After awarding nearly 50 new licenses to look for hydrocarbons in the North Sea, the British government said to expect great things for the energy sector.
The British government doled out 46 new licenses to explore for oil and natural gas in the North Sea as part of the 26th offshore licensing round.
British Energy Minister Charles Hendry said, in a statement, that oil and gas contributes about 2 percent to the country's gross domestic product, making it crucial to the national economy.
"These continued high levels of interest, and the award today of these licenses, gives me yet more reason to be optimistic for a prosperous 2012 for the U.K. oil and gas sector," he added.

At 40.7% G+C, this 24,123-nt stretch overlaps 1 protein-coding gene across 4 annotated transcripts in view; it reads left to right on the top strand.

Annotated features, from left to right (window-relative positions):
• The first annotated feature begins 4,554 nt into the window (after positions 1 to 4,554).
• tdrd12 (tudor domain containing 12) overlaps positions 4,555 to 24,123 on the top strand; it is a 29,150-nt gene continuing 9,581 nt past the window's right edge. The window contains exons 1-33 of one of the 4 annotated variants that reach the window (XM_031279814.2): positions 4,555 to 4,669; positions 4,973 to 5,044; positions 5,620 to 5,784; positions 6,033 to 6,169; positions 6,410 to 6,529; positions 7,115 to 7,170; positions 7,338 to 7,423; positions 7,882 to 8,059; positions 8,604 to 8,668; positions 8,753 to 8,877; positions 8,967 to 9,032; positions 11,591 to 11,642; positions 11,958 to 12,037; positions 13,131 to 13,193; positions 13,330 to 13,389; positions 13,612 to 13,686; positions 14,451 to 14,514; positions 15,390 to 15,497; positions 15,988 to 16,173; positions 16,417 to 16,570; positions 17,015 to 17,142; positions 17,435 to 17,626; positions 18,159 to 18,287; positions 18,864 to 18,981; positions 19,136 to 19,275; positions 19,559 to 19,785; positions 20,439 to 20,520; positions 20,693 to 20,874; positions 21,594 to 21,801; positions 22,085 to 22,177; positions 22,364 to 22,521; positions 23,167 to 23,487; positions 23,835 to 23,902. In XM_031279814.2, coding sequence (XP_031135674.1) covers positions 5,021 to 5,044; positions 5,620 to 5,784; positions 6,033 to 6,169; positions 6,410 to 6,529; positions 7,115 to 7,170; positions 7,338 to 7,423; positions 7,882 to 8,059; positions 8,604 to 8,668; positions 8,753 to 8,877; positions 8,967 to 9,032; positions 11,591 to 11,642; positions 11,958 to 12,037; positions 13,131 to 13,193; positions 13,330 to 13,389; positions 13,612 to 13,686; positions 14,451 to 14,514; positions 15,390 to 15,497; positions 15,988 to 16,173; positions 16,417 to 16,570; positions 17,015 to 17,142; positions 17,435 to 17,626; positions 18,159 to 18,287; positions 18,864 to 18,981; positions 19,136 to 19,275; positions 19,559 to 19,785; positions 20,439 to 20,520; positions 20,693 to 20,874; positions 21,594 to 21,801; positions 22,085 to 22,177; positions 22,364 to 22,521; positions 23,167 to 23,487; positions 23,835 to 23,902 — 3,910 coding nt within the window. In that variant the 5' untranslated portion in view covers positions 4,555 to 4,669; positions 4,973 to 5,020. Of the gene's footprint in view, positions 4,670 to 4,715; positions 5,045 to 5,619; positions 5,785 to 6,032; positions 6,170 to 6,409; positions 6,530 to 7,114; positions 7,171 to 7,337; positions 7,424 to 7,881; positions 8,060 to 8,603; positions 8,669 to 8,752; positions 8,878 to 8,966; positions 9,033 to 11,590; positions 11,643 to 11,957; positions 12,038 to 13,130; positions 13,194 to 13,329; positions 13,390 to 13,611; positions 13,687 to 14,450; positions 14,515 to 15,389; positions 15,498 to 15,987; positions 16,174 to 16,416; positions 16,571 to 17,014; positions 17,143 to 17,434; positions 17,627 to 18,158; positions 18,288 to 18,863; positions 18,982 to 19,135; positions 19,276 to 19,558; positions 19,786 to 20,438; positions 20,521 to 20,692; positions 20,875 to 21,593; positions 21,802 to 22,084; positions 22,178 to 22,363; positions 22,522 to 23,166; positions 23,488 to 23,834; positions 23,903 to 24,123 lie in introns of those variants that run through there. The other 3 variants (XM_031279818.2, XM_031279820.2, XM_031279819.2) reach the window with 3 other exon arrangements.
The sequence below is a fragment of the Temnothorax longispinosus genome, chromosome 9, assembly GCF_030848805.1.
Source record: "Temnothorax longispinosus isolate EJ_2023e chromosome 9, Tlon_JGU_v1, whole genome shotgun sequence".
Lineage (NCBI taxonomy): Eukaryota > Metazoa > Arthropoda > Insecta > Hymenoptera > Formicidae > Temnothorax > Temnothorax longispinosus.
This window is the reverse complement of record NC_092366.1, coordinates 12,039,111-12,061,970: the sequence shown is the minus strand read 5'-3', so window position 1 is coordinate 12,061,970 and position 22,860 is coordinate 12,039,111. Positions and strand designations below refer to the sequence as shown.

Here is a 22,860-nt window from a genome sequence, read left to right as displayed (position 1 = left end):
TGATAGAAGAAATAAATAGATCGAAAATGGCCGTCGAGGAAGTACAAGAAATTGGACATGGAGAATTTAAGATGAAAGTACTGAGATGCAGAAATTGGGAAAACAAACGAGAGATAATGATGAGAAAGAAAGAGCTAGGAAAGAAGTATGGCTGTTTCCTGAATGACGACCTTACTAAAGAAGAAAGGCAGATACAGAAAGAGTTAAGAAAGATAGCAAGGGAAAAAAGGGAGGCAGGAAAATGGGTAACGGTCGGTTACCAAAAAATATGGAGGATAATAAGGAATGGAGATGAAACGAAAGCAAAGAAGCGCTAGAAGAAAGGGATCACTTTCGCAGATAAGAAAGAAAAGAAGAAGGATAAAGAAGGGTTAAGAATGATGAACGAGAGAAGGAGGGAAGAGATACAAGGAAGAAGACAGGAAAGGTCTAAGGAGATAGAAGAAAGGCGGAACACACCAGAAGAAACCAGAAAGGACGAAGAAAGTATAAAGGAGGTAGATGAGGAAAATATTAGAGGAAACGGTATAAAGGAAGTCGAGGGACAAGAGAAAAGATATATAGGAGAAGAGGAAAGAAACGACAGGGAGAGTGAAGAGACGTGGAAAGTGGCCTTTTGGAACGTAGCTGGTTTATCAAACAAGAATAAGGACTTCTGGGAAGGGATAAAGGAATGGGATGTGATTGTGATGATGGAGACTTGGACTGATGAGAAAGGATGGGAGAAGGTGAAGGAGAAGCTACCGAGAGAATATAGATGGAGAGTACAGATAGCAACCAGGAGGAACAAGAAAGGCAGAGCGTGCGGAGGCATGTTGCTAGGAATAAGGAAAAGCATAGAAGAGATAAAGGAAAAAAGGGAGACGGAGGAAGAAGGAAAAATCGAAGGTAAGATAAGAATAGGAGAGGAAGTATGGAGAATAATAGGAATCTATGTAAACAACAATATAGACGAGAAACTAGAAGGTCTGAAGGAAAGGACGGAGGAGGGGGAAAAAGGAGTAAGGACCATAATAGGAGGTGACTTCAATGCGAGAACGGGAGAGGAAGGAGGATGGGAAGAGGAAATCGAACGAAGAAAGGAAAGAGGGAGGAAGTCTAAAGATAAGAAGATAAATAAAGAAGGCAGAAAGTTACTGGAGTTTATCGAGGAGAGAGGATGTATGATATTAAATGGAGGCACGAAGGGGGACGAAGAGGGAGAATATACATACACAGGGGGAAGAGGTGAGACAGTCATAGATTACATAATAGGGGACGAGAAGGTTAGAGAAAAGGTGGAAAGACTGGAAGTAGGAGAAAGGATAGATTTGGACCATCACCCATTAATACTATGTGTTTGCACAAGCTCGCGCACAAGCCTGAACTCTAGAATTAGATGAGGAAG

Hendry said some of the awards were held back because they were designated as "special areas of conversation" or "special protection areas."
Last month, experts led by researchers at Imperial College, London, called for more "robust arrangements" regarding liability while at the same time advocating a more integrated approach to dealing with safety and environmental management of North Sea energy.
Hendry, in commenting on the assessment, said the Deepwater Horizon accident in the Gulf of Mexico in 2010 serves as a reminder of the risks associated with offshore energy development in the North Sea.